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Love in the Ruins: A Call to Conversion in a Hostile World

Man preaching in New York’s Times Square

Ed Yourdon-cc

Father José Medina - published on 07/08/15

Angry about the same-sex marriage decision? Now's the time to examine your own heart

In the wake of the recent Supreme Court ruling on same-sex marriages, in which we gather more signs of a society repudiating an orthodox Christian mindset, we call into question how we stand before a turning tide. How do we react now, in the forthcoming legislation, and in this challenging climate? To answer this question, we believe it’s worth looking at how Christian communities have historically and presently been called to live.

Today, like in Roman times, the faith spreads as a result of the encounter with people who live in an unexpected, but attractive way—not as a result of political or military action. The power of the Christian announcement is something capable of renewing man and allowing him to rediscover a fullness of life, independent of favorable or adverse circumstances. 

The first converts to Christianity encountered a new humanity that led them to "test everything" from their traditions and "keep what is good." As a consequence of this radical shift in mindset, they influenced societies and countries, molding their values and norms. However, in the absence of a Christian life where men and women continuously conceive of themselves in relationship with the Father, these norms and values will appear oppressive. Particularly, since the people will no longer see these morals as connected to their personal fulfillment. This is precisely what we are witnessing today. 

Many of our Christian brothers in the Middle East continuously remind us that Christianity flourishes despite challenging social and political situations. An interview with Archbishop Amel Shamon Nona of Mosul, reveals that their hope and serenity results from: "understand[ing] that it’s possible to live, even here […] Despite the risk of being killed in one hour or in one minute, it is possible to live every moment full of hope and joy". When facing struggle, the Church recalls the people to a renewal of faith –that is, to a rediscovery of what it means to live life centered in Christ. Archbishop Nona continues: "I myself began to live this way, and…over time, I noticed that the people changed too; the faithful were in need of this certainty. They were the ones to tell me that they needed to be more attached to our faith. It was they who told me that they began to live again amidst the many difficulties… A deeper understanding of the faith has made this possible. This is what gives us a clearer vision of life, regardless of whether this is a time of difficulty. This "deeper understanding of the faith," which is rooted in living life in relationship with God in the present, at this moment, still has the exceptional power to generate a fullness of life and an enduring hope.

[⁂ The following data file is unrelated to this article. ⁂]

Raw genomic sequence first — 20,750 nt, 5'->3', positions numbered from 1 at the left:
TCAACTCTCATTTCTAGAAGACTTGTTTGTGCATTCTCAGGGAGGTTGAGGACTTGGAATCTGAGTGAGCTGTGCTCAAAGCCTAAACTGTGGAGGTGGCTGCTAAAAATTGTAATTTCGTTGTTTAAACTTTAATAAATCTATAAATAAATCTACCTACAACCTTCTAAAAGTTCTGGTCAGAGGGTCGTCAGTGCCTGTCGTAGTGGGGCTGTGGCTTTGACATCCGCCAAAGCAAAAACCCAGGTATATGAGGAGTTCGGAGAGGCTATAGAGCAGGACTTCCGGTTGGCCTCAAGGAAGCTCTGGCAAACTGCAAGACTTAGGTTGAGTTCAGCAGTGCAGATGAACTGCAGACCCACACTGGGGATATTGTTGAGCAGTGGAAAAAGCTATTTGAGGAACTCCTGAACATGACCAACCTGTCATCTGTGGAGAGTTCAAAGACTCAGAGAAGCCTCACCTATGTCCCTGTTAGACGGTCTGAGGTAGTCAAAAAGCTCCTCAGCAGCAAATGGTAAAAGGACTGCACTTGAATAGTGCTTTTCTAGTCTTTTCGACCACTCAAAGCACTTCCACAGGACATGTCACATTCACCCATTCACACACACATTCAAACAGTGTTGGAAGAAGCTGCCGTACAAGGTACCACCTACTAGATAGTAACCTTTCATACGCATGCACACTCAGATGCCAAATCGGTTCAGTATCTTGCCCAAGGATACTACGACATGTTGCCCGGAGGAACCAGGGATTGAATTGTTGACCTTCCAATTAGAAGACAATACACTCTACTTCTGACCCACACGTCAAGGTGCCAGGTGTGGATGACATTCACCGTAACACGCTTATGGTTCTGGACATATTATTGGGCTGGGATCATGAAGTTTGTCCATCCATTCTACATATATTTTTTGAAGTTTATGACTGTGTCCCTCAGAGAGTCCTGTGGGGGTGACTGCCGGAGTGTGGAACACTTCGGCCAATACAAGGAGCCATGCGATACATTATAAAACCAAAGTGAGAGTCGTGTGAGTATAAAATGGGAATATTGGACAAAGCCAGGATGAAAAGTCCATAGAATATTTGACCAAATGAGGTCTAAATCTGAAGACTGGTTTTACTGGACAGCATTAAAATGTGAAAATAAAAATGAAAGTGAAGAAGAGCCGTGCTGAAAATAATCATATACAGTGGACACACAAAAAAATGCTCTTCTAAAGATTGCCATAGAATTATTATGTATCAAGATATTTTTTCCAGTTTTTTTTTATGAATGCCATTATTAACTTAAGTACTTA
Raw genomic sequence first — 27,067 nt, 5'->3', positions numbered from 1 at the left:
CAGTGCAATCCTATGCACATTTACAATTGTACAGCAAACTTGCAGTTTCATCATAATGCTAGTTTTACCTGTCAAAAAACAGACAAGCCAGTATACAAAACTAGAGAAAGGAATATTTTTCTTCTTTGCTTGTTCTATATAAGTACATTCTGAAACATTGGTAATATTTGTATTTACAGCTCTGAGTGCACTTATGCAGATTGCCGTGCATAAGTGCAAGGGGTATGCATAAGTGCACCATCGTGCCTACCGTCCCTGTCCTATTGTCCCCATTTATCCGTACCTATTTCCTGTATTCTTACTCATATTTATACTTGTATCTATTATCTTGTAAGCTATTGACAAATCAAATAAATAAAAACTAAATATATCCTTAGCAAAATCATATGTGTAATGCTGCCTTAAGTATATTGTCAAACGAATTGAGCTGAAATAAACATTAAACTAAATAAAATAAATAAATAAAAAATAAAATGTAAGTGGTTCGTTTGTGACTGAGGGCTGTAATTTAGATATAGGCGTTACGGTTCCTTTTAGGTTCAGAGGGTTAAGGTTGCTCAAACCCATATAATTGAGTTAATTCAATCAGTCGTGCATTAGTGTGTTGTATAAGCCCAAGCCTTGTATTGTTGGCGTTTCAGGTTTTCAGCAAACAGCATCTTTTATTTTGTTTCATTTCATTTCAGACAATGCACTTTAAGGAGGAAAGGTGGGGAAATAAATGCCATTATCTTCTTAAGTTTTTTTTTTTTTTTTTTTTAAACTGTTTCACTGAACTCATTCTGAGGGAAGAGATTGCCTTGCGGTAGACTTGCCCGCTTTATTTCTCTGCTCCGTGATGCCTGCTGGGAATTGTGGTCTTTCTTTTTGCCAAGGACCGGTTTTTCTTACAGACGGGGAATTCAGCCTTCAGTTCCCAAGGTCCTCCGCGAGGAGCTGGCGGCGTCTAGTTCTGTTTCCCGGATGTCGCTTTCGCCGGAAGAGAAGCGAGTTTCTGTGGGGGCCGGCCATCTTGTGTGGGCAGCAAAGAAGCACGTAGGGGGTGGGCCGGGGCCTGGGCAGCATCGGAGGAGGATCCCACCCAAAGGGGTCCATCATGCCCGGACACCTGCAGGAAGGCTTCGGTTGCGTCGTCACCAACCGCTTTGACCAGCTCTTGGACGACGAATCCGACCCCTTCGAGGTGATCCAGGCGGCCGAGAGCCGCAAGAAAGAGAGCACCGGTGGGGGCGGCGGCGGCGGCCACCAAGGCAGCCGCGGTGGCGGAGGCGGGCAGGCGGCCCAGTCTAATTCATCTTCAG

Therefore, we should not look at the current situation in apocalyptic terms—but as an invitation to examine ourselves critically. If the norms of our society once rooted in Christian tradition are changing, it is because we are proposing a Christianity that has been reduced to another lifestyle choice—where fighting to assert moral values seems to have taken precedence over encountering and following people whose lives are unimaginably purposeful. The legalization of same-sex marriage by the Supreme Court shouldn’t be misunderstood as a call to action in defense of Christian values, but a call to conversion, a call to rediscover the method by which Christ conquers the human heart and carries the historically proven capacity to build civilizations.

The Christian proposal has neither lost its appeal nor its capacity to deliver fullness of life. I see this with a North Carolina prisoner, who while serving his sentence encounters a group of people and lives his otherwise unbearably long prison term with gladness. I see that fullness of life in the serene face of a mother holding her dying baby. She chose to give birth to the child rather than terminate the pregnancy knowing that his diagnosed genetic condition would only allow him to live for a few hours at best. I see that fullness of life in the way a high school student embraces and accompanies his drug-addicted father, who abandoned and mistreated him over the years. I hear it in the moving words of forgiveness of a grieving mother at the sentencing of her son’s murderer. Laws cannot coerce nor guarantee people who live reality in a paradoxical way: fully human, yet impossibly divine. 

The legalization of same-sex marriage by the Supreme Court should not provoke the militant defense of Christian values. We are not called to bolster the remnants of a society that was once rooted in the Christian experience, but to live it again, and in time, rebuild. Telling people what values to espouse is neither loveable, nor effective. Instead, we are called to live and share a fullness of life openly with everyone, within any circumstance—whether they are welcoming or not. For this reason, a call to conversion is not a retreat from a hostile environment. In fact, it implies quite the opposite. While some would deem the public witnesses of our brothers and sisters ineffective or naÏve, this is the function of the Church in human history: to continuously testify that the fullness of life can only be achieved in total dependence on the Mystery. After all, as Christians we are not called to defend the Truth as a set of values, but to incarnate it.

Father José Medina is the national leader of the Catholic ecclesial movement Communion and Liberation. This article was published in The Boston Pilot and is reprinted here with permission.

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